Org. Biomol. Chem. 2017, 15, 8998.

5) The stereodivergent formation of 2,6-cis and 2,6-trans-tetrahydropyrans: experimental and computational investigation of the mechanism of a thioester oxy-Michael cyclization;
K. Ermanis, Yin-Ting Hsiao, U. Kaya, A. Jeuken and P. A. Clarke*
Chem. Sci. 2017, 8, 482.

4) Expanding DP4: Application to Drug Compounds and Automation;
K. Ermanis, K. E. B. Parkes, T. Agback and J. M. Goodman*
Org. Biomol. Chem. 2016, 14, 3943.

3) Strategies for the Construction of Tetrahydropyran Rings in the Synthesis of Natural Products;
P. A. Clarke*, N. M. Nasir and K. Ermanis
Org. Biomol. Chem. 2014, 12, 3323.

2) The Development of Pot, Atom and Step Economic Syntheses of Functionalised Tetrahydropyrans, Dihydropyrans and Piperidines;
P. A. Clarke* and K. Ermanis, invited review
Curr. Org. Chem. 2013, 17, 2025.

1) Synthesis of the C20-C32 Tetrahydropyran Core of the Phorboxazoles and the C22 epimer via a Stereodivergent Michael Reaction;
P. A. Clarke* and K. Ermanis
Org. Lett. 2012, 14, 5550.

11/10/2021 - Warm welcome to our new undergraduate students Rachel Heelas, Rohan Patel and Metin Tamer, who have joined the group for their final year projects.

01/07/2021 - Dr Ermanis joins the School of Chemistry at University of Nottingham to start his independent career.

We have both funded and self-funded PhD positions available, starting October 2022 or potentially sooner. Please get in touch with Kris (kristaps.ermanis@nottingham.ac.uk) for more details.

During your PhD in our group you will become an expert in computational organic chemistry methods, and gain experience in machine learning and programming. You will have the opportunity to work on reaction development projects in collaboration with experimental researchers in Nottingham and elsewhere, with plenty of publication opportunities.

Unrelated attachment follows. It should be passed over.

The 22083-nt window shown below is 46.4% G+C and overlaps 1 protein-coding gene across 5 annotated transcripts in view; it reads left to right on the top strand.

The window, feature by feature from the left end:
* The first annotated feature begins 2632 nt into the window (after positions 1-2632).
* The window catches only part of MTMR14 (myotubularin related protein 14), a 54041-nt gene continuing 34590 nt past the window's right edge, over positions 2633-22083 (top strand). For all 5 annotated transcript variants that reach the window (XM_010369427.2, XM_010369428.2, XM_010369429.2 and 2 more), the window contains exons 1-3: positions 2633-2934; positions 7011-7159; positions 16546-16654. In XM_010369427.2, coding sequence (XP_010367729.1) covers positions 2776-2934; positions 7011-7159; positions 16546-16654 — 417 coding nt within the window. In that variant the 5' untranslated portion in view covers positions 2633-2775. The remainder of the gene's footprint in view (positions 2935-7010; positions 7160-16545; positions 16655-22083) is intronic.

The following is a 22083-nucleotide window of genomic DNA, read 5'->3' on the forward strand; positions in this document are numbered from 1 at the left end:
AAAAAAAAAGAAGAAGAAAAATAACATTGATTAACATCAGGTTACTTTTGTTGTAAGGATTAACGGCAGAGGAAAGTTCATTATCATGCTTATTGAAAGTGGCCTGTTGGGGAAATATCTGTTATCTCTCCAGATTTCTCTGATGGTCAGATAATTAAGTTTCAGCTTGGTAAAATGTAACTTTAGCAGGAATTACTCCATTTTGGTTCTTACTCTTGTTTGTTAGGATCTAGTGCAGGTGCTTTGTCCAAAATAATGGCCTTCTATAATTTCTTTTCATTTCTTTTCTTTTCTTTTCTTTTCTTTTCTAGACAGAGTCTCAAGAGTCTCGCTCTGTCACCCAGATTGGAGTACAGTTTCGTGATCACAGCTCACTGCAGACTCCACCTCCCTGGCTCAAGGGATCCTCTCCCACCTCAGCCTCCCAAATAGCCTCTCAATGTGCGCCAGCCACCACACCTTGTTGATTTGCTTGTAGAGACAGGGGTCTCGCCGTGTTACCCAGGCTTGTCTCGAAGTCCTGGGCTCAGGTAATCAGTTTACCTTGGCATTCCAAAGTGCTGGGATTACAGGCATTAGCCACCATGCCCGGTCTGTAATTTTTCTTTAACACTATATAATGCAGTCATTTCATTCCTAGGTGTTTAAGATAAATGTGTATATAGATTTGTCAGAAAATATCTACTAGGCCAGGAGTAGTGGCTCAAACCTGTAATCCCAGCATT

You will also work on further development of automated computational reaction exploration methods and chemical machine learning applications, providing opportunities for first-author publications.
In our group we place particular emphasis on structured training of new PhD students. We will equip you with all of the essential computational skills early on, so that you can tackle your first reaction modelling project with confidence. You will then increase the breadth and depth of this knowledge as required by your research projects, as well as steadily developing into an independent researcher.

We are always keen to support strong candidates for postdoctoral fellowship applications, including Royal Commission for the Exhibition of 1851 fellowships, Marie Sklodowska-Curie Fellowships and others.

The group takes on a number of undergraduate students for their final year research projects, and will also consider hosting summer research projects. If you are interested in conducting a research project in the group, please email Kris (kristaps.ermanis@nottingham.ac.uk).